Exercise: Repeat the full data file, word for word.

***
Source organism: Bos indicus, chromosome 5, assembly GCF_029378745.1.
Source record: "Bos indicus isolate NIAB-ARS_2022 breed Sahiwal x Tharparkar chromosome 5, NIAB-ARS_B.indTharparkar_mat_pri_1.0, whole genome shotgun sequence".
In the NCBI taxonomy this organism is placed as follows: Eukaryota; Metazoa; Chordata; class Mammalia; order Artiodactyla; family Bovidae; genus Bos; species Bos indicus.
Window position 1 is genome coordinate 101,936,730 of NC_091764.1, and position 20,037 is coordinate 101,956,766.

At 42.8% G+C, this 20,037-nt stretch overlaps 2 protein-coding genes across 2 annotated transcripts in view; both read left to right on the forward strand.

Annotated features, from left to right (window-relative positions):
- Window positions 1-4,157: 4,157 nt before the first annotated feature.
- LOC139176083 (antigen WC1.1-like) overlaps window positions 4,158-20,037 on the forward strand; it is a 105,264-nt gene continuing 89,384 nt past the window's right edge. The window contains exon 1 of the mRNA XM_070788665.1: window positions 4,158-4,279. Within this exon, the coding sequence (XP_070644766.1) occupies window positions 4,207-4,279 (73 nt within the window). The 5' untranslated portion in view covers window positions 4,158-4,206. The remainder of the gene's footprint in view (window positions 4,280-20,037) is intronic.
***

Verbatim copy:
Source organism: Bos indicus, chromosome 5, assembly GCF_029378745.1.
Source record: "Bos indicus isolate NIAB-ARS_2022 breed Sahiwal x Tharparkar chromosome 5, NIAB-ARS_B.indTharparkar_mat_pri_1.0, whole genome shotgun sequence".
In the NCBI taxonomy this organism is placed as follows: Eukaryota; Metazoa; Chordata; class Mammalia; order Artiodactyla; family Bovidae; genus Bos; species Bos indicus.
Window position 1 is genome coordinate 101,936,730 of NC_091764.1, and position 20,037 is coordinate 101,956,766.

At 42.8% G+C, this 20,037-nt stretch overlaps 2 protein-coding genes across 2 annotated transcripts in view; both read left to right on the forward strand.

Annotated features, from left to right (window-relative positions):
- Window positions 1-4,157: 4,157 nt before the first annotated feature.
- LOC139176083 (antigen WC1.1-like) overlaps window positions 4,158-20,037 on the forward strand; it is a 105,264-nt gene continuing 89,384 nt past the window's right edge. The window contains exon 1 of the mRNA XM_070788665.1: window positions 4,158-4,279. Within this exon, the coding sequence (XP_070644766.1) occupies window positions 4,207-4,279 (73 nt within the window). The 5' untranslated portion in view covers window positions 4,158-4,206. The remainder of the gene's footprint in view (window positions 4,280-20,037) is intronic.